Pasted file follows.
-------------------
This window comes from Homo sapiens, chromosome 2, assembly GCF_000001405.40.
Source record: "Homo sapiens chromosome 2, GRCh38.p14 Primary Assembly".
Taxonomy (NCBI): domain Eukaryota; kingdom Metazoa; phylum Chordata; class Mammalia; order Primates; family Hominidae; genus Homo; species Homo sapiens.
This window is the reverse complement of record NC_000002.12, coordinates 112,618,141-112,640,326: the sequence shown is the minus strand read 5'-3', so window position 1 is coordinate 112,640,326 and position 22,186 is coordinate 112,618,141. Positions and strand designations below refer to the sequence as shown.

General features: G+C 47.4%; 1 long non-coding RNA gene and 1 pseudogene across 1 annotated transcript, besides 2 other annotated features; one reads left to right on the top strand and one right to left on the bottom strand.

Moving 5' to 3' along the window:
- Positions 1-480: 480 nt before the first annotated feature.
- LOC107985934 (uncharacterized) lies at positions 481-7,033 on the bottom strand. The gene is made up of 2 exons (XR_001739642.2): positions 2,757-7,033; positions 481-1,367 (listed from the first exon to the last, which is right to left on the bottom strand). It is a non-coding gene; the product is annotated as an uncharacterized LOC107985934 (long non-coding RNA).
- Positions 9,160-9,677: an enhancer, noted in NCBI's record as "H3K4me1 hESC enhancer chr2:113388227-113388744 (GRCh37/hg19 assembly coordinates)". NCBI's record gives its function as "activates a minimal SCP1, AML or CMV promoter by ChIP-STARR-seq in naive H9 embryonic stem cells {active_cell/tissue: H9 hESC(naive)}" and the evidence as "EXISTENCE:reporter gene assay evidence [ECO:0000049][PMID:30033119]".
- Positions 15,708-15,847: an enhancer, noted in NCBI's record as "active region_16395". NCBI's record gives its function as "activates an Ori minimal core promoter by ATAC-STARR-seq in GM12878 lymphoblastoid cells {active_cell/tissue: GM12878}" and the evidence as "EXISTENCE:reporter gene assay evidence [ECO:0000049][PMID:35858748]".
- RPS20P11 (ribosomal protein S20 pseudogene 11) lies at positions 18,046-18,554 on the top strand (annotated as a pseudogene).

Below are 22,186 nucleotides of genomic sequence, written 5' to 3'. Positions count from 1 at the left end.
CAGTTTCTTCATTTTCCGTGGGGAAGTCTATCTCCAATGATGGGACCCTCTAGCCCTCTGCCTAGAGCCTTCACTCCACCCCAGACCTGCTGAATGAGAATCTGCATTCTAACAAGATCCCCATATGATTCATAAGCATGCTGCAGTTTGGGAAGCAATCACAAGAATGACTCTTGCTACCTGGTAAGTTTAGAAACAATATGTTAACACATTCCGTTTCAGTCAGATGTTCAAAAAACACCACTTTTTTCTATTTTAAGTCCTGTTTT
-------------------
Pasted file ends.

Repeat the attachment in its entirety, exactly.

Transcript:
This window comes from Homo sapiens, chromosome 2, assembly GCF_000001405.40.
Source record: "Homo sapiens chromosome 2, GRCh38.p14 Primary Assembly".
Taxonomy (NCBI): domain Eukaryota; kingdom Metazoa; phylum Chordata; class Mammalia; order Primates; family Hominidae; genus Homo; species Homo sapiens.
This window is the reverse complement of record NC_000002.12, coordinates 112,618,141-112,640,326: the sequence shown is the minus strand read 5'-3', so window position 1 is coordinate 112,640,326 and position 22,186 is coordinate 112,618,141. Positions and strand designations below refer to the sequence as shown.

General features: G+C 47.4%; 1 long non-coding RNA gene and 1 pseudogene across 1 annotated transcript, besides 2 other annotated features; one reads left to right on the top strand and one right to left on the bottom strand.

Moving 5' to 3' along the window:
- Positions 1-480: 480 nt before the first annotated feature.
- LOC107985934 (uncharacterized) lies at positions 481-7,033 on the bottom strand. The gene is made up of 2 exons (XR_001739642.2): positions 2,757-7,033; positions 481-1,367 (listed from the first exon to the last, which is right to left on the bottom strand). It is a non-coding gene; the product is annotated as an uncharacterized LOC107985934 (long non-coding RNA).
- Positions 9,160-9,677: an enhancer, noted in NCBI's record as "H3K4me1 hESC enhancer chr2:113388227-113388744 (GRCh37/hg19 assembly coordinates)". NCBI's record gives its function as "activates a minimal SCP1, AML or CMV promoter by ChIP-STARR-seq in naive H9 embryonic stem cells {active_cell/tissue: H9 hESC(naive)}" and the evidence as "EXISTENCE:reporter gene assay evidence [ECO:0000049][PMID:30033119]".
- Positions 15,708-15,847: an enhancer, noted in NCBI's record as "active region_16395". NCBI's record gives its function as "activates an Ori minimal core promoter by ATAC-STARR-seq in GM12878 lymphoblastoid cells {active_cell/tissue: GM12878}" and the evidence as "EXISTENCE:reporter gene assay evidence [ECO:0000049][PMID:35858748]".
- RPS20P11 (ribosomal protein S20 pseudogene 11) lies at positions 18,046-18,554 on the top strand (annotated as a pseudogene).

Below are 22,186 nucleotides of genomic sequence, written 5' to 3'. Positions count from 1 at the left end.
CAGTTTCTTCATTTTCCGTGGGGAAGTCTATCTCCAATGATGGGACCCTCTAGCCCTCTGCCTAGAGCCTTCACTCCACCCCAGACCTGCTGAATGAGAATCTGCATTCTAACAAGATCCCCATATGATTCATAAGCATGCTGCAGTTTGGGAAGCAATCACAAGAATGACTCTTGCTACCTGGTAAGTTTAGAAACAATATGTTAACACATTCCGTTTCAGTCAGATGTTCAAAAAACACCACTTTTTTCTATTTTAAGTCCTGTTTT